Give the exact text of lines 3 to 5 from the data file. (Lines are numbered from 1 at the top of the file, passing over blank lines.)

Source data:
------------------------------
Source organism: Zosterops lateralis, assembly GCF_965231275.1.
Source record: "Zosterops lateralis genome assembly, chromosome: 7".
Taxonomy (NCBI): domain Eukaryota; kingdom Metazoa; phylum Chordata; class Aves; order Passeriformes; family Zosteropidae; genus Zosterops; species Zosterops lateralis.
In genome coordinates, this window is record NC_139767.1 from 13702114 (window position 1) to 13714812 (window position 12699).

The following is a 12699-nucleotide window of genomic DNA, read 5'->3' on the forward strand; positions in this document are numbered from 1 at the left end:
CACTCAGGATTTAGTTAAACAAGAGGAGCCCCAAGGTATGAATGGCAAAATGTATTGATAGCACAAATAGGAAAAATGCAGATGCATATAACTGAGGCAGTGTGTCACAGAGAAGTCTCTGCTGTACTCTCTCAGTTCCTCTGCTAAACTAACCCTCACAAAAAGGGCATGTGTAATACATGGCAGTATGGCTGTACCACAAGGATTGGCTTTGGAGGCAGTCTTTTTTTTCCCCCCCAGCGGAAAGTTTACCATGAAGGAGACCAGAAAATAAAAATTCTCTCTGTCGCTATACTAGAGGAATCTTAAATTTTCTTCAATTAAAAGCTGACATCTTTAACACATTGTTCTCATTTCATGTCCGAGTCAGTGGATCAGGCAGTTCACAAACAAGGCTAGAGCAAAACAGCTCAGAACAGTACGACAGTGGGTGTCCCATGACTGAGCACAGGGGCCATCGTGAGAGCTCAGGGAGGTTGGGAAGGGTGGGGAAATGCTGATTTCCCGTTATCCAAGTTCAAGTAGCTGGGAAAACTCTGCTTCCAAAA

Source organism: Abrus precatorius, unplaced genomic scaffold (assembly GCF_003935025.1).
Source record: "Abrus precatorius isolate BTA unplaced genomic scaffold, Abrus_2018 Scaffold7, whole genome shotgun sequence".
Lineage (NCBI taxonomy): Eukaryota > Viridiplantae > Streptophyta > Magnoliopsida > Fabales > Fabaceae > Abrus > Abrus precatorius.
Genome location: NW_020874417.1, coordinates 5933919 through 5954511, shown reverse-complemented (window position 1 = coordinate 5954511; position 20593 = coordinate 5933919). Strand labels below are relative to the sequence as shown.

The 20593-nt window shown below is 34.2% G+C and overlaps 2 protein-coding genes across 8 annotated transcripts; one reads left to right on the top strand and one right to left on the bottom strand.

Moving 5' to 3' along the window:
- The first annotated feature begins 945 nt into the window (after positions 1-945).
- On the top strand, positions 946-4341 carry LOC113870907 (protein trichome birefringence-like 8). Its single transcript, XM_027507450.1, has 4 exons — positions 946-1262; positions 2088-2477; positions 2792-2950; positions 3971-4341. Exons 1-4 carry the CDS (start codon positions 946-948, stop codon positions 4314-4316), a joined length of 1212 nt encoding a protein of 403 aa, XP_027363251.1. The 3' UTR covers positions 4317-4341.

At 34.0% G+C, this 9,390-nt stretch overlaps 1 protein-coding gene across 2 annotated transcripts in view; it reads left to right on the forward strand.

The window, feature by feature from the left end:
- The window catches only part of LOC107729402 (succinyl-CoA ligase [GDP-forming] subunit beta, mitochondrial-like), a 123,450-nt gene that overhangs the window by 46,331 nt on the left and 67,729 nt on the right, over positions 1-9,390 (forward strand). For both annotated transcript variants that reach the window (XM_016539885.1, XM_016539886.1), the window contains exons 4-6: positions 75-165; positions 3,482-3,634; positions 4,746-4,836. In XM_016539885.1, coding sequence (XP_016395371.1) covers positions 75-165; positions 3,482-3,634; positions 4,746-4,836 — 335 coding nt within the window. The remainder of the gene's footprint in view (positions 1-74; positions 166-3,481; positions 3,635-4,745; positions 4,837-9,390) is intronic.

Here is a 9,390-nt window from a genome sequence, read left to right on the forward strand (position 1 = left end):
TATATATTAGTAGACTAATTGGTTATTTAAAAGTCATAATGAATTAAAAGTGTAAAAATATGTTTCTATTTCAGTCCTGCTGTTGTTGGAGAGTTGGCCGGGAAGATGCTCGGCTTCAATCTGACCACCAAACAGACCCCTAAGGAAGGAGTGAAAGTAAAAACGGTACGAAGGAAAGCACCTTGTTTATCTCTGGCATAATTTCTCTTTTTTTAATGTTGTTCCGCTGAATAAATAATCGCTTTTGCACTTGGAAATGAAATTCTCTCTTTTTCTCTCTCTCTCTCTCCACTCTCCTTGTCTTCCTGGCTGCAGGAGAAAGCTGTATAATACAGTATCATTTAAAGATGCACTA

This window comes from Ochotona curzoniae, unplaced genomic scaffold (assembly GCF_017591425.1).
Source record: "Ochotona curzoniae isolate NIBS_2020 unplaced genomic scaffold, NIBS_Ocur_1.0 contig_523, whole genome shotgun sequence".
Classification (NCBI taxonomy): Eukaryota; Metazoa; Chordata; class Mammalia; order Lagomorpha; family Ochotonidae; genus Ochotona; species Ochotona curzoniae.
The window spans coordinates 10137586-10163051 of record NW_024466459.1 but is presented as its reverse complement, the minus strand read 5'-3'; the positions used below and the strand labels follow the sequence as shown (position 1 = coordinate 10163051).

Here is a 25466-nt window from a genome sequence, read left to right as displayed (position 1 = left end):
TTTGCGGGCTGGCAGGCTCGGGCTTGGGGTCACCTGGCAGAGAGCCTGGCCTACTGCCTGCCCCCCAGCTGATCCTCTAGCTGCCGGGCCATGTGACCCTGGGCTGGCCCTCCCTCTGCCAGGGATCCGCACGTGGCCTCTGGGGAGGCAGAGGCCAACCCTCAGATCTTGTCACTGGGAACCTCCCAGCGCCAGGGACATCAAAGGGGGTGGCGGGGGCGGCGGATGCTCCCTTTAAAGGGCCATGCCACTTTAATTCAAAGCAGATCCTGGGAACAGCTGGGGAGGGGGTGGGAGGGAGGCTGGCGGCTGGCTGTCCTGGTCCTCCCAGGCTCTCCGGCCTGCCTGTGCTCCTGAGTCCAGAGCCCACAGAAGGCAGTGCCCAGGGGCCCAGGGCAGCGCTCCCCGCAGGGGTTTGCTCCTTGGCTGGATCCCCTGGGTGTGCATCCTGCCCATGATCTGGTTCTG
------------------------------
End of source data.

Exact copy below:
Taxonomy (NCBI): domain Eukaryota; kingdom Metazoa; phylum Chordata; class Aves; order Passeriformes; family Zosteropidae; genus Zosterops; species Zosterops lateralis.
In genome coordinates, this window is record NC_139767.1 from 13702114 (window position 1) to 13714812 (window position 12699).

The following is a 12699-nucleotide window of genomic DNA, read 5'->3' on the forward strand; positions in this document are numbered from 1 at the left end: